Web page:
Jamal Rahimi, MD, FACEP, FAEEM
University of Houston, School of Medicine
Friday, June 3, 2022
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Are you an immigrant? Refugee? Worried about your success? Worried that you won’t be able to become a doctor? Are you concerned about the steps to take? Are you and your family worried that attending a Community College is a detriment to your future?
Then you should come and meet Dr. Rahimi who as an Afghan refugee was able to utilize a Federal program and started at Community College and graduated from UCLA top of his class and guarded the top of his class at UC Davis School of Medicine.
About the Speaker:
Dr. Rahimi was born in the kitchen of a refugee camp in Peshawar, Pakistan during the Soviet-Afghan War in the 1980’s. His family was displaced from Afghanistan when the war began. His mother fled Afghanistan on foot with her family through the mountainous terrain. His father fought in the war and helped expel the Soviet Union from Afghanistan. Dr. Rahimi came to the USA as a toddler with his younger sister and his mother as refugees.
Dr. Rahimi remembers being in the Head Start Program (a federal program that provides academically focused preschool to students of low socioeconomic status) when he first arrived in the USA. His family struggled early on and with his dad being at work all day and his mom taking care of the younger siblings, Dr. Rahimi often found himself doing the grocery shopping early on before the age of 9.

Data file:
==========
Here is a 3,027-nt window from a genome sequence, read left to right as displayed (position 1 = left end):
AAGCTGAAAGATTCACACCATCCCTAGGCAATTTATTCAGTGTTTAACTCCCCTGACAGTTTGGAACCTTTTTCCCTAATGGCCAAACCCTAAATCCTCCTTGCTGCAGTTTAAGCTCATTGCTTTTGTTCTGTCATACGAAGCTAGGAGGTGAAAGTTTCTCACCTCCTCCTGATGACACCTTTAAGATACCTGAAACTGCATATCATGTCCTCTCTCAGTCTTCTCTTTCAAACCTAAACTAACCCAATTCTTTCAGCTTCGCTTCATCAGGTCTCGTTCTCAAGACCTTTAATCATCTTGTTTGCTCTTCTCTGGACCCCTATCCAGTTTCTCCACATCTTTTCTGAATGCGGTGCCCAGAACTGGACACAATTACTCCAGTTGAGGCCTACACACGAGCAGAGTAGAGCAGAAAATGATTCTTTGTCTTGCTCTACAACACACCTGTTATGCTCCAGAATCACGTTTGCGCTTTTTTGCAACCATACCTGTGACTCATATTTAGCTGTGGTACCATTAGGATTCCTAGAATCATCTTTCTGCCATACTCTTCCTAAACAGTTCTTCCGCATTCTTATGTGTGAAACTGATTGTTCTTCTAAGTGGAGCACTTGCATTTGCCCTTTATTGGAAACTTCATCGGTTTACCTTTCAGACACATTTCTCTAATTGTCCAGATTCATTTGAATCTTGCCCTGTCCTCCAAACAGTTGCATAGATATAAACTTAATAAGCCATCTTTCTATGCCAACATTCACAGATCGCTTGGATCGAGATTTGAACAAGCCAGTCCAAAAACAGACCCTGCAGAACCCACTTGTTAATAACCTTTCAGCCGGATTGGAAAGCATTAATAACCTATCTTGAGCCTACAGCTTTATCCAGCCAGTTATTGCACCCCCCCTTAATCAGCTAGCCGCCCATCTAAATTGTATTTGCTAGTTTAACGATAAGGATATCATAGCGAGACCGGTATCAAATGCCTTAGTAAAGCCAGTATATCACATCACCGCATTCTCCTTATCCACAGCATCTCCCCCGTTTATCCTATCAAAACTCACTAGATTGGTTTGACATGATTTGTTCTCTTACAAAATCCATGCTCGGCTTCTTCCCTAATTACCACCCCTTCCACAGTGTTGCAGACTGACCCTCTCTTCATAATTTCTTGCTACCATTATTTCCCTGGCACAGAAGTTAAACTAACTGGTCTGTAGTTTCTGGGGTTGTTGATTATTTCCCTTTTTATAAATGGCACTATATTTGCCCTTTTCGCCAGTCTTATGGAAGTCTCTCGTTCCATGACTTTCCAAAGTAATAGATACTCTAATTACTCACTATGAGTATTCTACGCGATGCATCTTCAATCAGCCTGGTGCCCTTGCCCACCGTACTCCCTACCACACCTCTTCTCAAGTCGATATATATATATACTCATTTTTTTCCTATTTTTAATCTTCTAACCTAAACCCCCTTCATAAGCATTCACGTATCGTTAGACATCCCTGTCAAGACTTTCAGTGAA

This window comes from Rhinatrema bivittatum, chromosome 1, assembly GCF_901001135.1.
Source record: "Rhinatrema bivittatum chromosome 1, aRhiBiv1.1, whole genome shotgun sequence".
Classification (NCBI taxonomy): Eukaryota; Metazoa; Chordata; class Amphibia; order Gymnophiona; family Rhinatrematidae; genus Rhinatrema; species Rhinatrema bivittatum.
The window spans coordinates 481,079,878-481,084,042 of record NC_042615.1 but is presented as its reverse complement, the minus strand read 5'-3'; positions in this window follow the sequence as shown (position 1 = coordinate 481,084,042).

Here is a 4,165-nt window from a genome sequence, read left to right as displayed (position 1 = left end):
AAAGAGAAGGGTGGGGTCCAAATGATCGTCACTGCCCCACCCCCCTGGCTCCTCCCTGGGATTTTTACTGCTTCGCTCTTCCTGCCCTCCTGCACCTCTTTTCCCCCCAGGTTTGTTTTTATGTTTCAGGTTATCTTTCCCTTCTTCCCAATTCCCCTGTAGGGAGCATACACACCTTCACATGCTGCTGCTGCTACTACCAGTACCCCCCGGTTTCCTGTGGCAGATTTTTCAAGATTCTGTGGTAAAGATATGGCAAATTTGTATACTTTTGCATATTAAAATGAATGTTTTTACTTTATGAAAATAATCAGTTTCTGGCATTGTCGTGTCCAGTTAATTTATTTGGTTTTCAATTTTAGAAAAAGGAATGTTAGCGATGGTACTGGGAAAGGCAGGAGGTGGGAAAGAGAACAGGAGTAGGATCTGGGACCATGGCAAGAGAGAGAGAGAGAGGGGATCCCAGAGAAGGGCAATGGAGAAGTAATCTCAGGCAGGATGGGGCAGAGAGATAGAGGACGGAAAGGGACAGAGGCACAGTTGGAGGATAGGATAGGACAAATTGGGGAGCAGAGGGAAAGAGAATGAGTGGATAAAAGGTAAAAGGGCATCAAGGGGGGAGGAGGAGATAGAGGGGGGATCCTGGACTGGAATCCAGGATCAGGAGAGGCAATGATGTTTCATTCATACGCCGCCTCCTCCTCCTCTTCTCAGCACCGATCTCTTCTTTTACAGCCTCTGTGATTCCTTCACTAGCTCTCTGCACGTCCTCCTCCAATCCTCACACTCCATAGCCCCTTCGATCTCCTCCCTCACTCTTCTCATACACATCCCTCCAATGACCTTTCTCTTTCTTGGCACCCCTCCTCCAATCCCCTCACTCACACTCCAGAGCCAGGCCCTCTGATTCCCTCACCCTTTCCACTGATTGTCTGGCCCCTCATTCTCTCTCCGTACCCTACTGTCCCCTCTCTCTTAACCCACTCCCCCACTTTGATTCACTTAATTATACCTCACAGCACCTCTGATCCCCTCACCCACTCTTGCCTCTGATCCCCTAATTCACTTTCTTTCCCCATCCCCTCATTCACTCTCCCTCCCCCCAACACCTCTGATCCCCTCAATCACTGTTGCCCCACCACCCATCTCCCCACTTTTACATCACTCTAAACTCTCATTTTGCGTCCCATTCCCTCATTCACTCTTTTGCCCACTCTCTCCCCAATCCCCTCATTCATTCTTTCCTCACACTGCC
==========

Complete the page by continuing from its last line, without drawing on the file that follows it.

He graduated high school and went back to Afghanistan for six months to visit family and reconnect with his homeland. Upon his return, he enrolled in his local junior college at Diablo Valley College. In junior college, Dr. Rahimi recognized that he was just as capable and committed as everyone around him. He decided to become a premed with hopes of one-day saving lives and giving back to his community which gave him so much. He eventually transferred to UCLA and graduated Magna Cum Laude and gained admission to UC Davis School of Medicine. In medical school, Dr. Rahimi chose Emergency Medicine as his career path. He has been a practicing ER physician for almost 10 years.
Dr. Rahimi has been lucky enough to help in some of the country’s worst disasters. He was at ground zero in Long Island when Hurricane Sandy and Hurricane Irene hit the East Coast. He was in Houston when Hurricane Harvey touched down. He spent 5 days and nights straight in one of the only still functioning emergency rooms seeing patients. He has worked on the COVID-19 pandemic since the beginning. Dr. Rahimi lets his work ethic speak for him. He has missed 0 days of work since becoming an emergency room physician
At the moment, Dr. Rahimi enjoys being a part of the University of Houston, School of Medicine family where he has been a volunteer faculty and core faculty for the Emergency Medicine Residency Program for the past 2 years. He enjoys his time off with his wife, 2 daughters, 2 dogs, and 3 cats!
View for Free:
Topic: From Afghan Refugee to Community College and Emergency Medicine
When: June 3, 2022 4:00 PM Pacific Time (US and Canada)